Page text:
Here be Dragons, or:
How to Tell Stories in Societies That Have Lost the Plot
Speaking about the state of European literature is more than I feel competent to do, for I lack all formal expertise or systematic knowledge or theoretical armoury to do so.
I am, though, a storyteller myself, in works of fiction and nonfiction and so I would like to look at the state of European literature from the perspective of a storyteller fascinated by historical tipping points.
We are living at such a tipping point, I believe, at a moment of irrevocable change, of social breakdown, degenerating debates, economic downturn, global pandemics, threatened democracies, and, behind it all, a natural catastrophe of vast proportions.
This feeling of losing all control and direction is what I am interested in. What happens to our stories, if the world they are about is changing faster than they do? What happens to societies which no longer have a story to tell? What happens to us if we lose the plot?
Until just about a decade ago, the societies of the rich world definitely had a plot. It was egotistical, it excluded and exploited those who were far enough away, and it historically depended on a global system of exploitation and oppression, but it was also characterised by political battles to improve people’s lives, by a tenacious fight for justice, fairness, freedom, by scientific advances. This plot of progress and liberal politics was backed up by structures and institutions and funded by a vast economic expansion.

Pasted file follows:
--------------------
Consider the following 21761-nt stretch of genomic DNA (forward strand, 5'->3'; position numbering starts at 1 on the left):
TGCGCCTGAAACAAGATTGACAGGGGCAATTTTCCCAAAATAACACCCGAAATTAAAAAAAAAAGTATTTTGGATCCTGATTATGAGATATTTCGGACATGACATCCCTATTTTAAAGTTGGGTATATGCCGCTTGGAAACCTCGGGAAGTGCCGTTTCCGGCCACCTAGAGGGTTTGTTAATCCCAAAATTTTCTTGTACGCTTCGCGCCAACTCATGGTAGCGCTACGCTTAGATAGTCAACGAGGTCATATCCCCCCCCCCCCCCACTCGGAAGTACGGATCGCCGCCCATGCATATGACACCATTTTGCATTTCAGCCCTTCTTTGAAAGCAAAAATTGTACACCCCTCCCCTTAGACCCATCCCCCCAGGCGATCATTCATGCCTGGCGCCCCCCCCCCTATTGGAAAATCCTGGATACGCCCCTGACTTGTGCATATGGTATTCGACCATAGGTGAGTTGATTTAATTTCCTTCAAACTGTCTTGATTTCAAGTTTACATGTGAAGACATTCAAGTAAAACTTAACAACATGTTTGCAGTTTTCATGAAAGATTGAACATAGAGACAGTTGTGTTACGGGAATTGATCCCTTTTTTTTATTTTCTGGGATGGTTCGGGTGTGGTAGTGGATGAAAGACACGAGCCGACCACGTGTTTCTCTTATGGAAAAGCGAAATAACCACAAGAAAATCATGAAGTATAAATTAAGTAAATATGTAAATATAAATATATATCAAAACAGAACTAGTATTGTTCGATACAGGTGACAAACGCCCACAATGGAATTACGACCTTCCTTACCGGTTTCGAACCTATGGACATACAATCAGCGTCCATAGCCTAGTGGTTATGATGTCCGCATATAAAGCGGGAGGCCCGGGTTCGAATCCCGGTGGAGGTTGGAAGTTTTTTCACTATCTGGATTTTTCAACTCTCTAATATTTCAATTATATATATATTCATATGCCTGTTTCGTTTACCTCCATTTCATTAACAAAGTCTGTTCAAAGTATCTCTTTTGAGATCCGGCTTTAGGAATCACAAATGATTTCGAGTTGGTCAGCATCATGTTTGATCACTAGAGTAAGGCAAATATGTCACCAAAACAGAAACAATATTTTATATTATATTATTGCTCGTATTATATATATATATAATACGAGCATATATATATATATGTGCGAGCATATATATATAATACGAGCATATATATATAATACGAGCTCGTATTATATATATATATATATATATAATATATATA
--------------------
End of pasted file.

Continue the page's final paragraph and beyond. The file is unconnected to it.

Buoyed by its own success, economic growth became the name of the game during the post-war era, and its future was one of limitless possibilities. For those lucky enough to be born in the right countries, you could see the changes, and they were amazing, from the first pair of jeans to the first university degree and a step on the social escalator taking you up and up, right into the swanky boutiques of todays global designer brands.
This plot has suffered shipwreck on the rocks of a changed reality, rocks that were simply not on the maps that were used by Cold Warriors, by liberal politicians and neo-liberal economists, by great bosses, and journalists, and little voters.
This blessed world of endless growth and endless progress, with its political parties and institutions, its balance of power, its youth rebellion, the bullish economies and the newly egalitarian and redistributive societies, a world bursting with future, with science fiction and real-world scientific discoveries, pop music and the moon landing, with plastic disposable everything, cars like castles, the atom bomb - this world of relentless progress and buying into a new and brighter future, is definitely gone. We are inhabiting its ruins.
So, what has changed?
The story of the past decades, after the fall of the Iron Curtain, has been the success of the global, neoliberal economy, of conspicuous consumption and new antidepressants.
The narratively most seductive expression of this period was Francis Fukuyama’s End of History, the ultimate anti-Marxism, which simply declared any kind of historical dialectics redundant. Once we have all reached the liberal Nirwana there will no longer be any goals, any unanswered questions.